The Getty is once again collaborating with cultural organizations in Southern California in a follow-up to the sweeping series Pacific Standard Time: Art in L.A., 1945-1980 in 2011 and 2012. The Getty’s new initiative this year is Pacific Standard Time Presents: Modern Architecture in L.A., a citywide celebration of Southern California’s modern architectural heritage held at various institutions and sites. In one of the highlights of the new series, the J. Paul Getty Museum opens the exhibition In Focus: Ed Ruscha today (April 9).
Ruscha (Chouinard 60) moved from Omaha to Los Angeles in 1956 and has been working and living in the city since. He is especially recognized for his photography of the city’s thoroughfares. Among these famous works is the artist’s book Every Building on the Sunset Strip—in which Ruscha photographed the buildings on a 2-1/2 mile stretch of Sunset Boulevard and assembled them into a 25-foot-long accordion-folded strip offering viewers two continuous views of the Strip.
In Focus: Ed Ruscha showcases vintage prints that offer a concentrated look at Ruscha’s deep engagement with LA’s vernacular architecture, car culture and the urban landscape, including the original camera-ready maquettes for Every Building on the Sunset Strip and the iconic photo Standard, Amarillo, Texas, shown on the right. Also on view for the first time are contact sheets of his photo shoot of Pacific Coast Highway, shown above.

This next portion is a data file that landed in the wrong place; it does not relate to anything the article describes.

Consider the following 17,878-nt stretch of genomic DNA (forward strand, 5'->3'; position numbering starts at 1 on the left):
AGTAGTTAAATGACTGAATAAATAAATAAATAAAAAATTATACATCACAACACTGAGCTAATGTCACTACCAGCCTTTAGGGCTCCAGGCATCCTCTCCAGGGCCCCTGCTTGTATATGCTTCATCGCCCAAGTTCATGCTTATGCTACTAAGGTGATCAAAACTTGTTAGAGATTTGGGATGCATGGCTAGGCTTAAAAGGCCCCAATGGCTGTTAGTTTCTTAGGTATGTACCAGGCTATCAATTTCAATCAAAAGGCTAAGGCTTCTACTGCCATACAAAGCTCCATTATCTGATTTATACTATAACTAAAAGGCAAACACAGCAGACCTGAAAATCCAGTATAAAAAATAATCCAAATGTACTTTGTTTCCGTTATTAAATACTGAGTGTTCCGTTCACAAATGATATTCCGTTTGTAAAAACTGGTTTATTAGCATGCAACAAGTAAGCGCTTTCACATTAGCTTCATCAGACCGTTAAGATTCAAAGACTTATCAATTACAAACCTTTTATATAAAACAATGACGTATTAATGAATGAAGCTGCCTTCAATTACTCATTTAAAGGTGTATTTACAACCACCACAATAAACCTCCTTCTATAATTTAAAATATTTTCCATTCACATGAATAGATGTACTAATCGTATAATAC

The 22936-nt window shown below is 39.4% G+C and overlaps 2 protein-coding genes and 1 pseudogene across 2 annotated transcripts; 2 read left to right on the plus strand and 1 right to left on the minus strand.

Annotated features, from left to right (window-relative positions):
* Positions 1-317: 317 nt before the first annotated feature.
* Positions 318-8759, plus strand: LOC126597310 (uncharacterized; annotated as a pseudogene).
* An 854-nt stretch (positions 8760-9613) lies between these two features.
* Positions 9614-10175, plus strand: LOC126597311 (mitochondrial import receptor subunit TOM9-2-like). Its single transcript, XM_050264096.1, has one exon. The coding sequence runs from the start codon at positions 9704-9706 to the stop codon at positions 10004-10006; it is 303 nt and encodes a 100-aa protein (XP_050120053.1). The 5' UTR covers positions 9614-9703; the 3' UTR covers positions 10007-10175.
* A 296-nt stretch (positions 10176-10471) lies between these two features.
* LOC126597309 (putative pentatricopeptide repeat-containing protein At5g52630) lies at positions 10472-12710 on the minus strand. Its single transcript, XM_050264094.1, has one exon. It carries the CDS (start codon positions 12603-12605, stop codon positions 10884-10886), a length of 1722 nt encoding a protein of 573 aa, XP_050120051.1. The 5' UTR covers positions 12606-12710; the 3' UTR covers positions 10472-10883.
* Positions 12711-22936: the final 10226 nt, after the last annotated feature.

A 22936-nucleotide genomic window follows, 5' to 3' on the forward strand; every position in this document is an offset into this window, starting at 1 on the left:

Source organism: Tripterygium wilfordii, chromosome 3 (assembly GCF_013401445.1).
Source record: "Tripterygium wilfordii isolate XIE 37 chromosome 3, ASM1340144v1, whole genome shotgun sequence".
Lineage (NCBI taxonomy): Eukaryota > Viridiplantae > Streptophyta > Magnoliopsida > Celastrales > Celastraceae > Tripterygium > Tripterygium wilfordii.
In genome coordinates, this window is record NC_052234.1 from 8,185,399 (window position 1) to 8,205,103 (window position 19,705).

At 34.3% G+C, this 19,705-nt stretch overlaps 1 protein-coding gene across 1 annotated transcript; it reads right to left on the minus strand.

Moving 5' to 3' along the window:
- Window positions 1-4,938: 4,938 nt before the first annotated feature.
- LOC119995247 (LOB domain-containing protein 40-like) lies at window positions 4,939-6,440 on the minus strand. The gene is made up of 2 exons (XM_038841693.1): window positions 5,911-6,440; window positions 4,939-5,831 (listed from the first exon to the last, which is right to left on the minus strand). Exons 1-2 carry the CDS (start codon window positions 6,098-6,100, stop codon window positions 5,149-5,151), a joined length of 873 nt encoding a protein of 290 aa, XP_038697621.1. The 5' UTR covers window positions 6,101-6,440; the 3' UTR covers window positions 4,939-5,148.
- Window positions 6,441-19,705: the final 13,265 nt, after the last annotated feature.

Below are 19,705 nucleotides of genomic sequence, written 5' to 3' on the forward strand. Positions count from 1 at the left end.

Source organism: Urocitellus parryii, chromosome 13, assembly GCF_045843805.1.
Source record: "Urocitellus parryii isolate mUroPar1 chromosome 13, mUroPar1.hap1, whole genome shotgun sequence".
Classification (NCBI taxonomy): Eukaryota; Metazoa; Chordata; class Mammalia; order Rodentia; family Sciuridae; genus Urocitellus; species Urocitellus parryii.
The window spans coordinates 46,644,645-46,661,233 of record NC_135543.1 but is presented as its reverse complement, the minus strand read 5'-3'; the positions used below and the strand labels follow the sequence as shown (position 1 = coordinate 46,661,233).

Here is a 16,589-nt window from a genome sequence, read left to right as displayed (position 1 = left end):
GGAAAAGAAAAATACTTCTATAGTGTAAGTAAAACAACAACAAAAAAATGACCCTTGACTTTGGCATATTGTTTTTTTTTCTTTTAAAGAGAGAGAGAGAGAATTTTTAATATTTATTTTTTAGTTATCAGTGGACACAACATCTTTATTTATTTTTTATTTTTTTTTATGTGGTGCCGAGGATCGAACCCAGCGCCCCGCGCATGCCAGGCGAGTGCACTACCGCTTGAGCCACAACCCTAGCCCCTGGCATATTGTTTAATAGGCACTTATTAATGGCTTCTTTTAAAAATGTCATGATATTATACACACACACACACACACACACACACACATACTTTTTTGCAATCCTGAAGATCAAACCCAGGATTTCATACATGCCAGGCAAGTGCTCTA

More from the Getty:
“Gas stations and apartment buildings are among the quintessentially Southern Californian motifs that feature in Ruscha’s work,” says [co-curator Virginia] Heckert. “The Getty Museum’s acquisition of photographs made in conjunction with his photo books of the early 1960s gives us the opportunity to share his enthusiasm for the logos, signage, and language that enliven even the most banal architecture.”
Adds [co-curator John] Tain, “What’s exciting about the photography that came out of Ruscha’s documentation of the Sunset Strip is that it really altered the sense of what was possible with street photography, which had always been from the viewpoint of the pedestrian. Today we have the Google Maps roving fleet of camera cars, but Ruscha was doing this kind of photography more than forty years ago.”
In Focus: Ed Ruscha opens simultaneously with Overdrive: L.A. Constructs the Future, 1940-1990, an exhibition that surveys LA’s rich, yet often underappreciated built environment, and traces the city’s transformation into one of the world’s most influential industrial, economic and creative capitals.